Researchers at the University of Groningen provided new insight into hybrid perovskite traps - the loss of electric charges that happens in both silicon and perovskite, and reduces the efficiency of photovoltaic cells.
The new insight happened by chance. The researchers placed a perovskite crystal in a vacuum chamber in an attempt to cool it down and while pumping out the air, a laser was left on, that excited the crystal. This laser light produced electronic charges in the crystal, which emitted light when they recombined. In this instance the crystal should have emitted green light, but surprisingly, when the air was removed from around it, the green light disappeared too. However, when the air was let back in again, the light emission was restored. So apparently, without air, most charges disappear into the traps.
Atmospheric gases somehow blocked the activity of the 'charge eaters' in the crystals, so the researchers decided to investigate. They exposed crystals to different types of gas and discovered that oxygen and water vapor deactivated the traps, while gases such as nitrogen, carbon dioxide or argon had no effect. The next step was to localize the traps, which they did by using two different laser lights to excite either the surface or the interior of the crystals. They discovered that the traps were mainly on the surface.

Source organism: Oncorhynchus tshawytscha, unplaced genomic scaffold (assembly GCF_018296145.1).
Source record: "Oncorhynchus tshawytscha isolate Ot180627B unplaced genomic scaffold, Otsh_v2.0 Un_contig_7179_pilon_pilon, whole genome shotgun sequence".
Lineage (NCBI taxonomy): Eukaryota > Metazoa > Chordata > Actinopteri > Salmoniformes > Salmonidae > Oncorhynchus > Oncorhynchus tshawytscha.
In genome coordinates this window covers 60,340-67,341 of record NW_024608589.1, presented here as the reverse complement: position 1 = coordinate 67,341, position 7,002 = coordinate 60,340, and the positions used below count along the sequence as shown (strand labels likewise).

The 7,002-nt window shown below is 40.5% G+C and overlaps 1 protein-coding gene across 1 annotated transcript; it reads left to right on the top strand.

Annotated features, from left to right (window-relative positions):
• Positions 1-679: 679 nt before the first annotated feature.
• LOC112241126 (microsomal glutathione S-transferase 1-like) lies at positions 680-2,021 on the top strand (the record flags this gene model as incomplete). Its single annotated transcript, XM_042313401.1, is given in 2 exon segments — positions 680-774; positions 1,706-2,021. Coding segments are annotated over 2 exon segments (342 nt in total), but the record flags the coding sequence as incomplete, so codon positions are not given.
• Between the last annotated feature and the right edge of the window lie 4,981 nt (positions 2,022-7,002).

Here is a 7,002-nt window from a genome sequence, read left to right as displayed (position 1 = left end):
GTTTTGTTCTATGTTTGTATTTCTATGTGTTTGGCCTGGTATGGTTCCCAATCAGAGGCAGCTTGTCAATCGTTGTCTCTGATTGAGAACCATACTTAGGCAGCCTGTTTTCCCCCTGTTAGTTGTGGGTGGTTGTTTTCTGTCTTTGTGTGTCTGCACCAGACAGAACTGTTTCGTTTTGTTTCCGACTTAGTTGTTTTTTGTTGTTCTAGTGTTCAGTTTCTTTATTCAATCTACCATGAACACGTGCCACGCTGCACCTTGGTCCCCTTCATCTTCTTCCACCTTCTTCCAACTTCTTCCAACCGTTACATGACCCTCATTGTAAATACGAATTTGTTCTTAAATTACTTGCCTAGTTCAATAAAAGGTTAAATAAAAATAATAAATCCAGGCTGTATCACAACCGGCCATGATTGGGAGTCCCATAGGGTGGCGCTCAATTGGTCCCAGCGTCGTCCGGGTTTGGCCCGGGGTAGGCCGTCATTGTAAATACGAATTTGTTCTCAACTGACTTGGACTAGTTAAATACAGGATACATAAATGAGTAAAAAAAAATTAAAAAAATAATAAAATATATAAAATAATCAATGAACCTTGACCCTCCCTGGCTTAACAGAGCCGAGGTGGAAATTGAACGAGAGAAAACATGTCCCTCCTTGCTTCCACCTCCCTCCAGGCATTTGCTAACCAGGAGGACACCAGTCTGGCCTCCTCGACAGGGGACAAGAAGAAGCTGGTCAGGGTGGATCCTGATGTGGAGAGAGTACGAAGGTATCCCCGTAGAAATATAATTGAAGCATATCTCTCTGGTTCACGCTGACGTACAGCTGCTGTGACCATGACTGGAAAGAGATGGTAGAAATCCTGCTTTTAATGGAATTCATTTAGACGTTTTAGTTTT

We assume that there are positively charged groups of traps on the surface because of the crystal structure of the hybrid perovskites', explain the scientists. The next step is to find a way to eliminate them. Water vapor or oxygen work well, but in the long run they can damage the material, so they are not an option. The researchers are busy testing alternatives. If successful, they will further enhance the efficiency of perovskite solar cells.
There is another possible application for the findings. The scientists explain that as the effect of oxygen and water vapor on perovskite is reversible, it would make a viable sensor. Perovskite crystals inside sealed food packaging could detect the presence of harmful oxygen - just shine a laser on the sensor, and if it lights up you know the seal has been broken.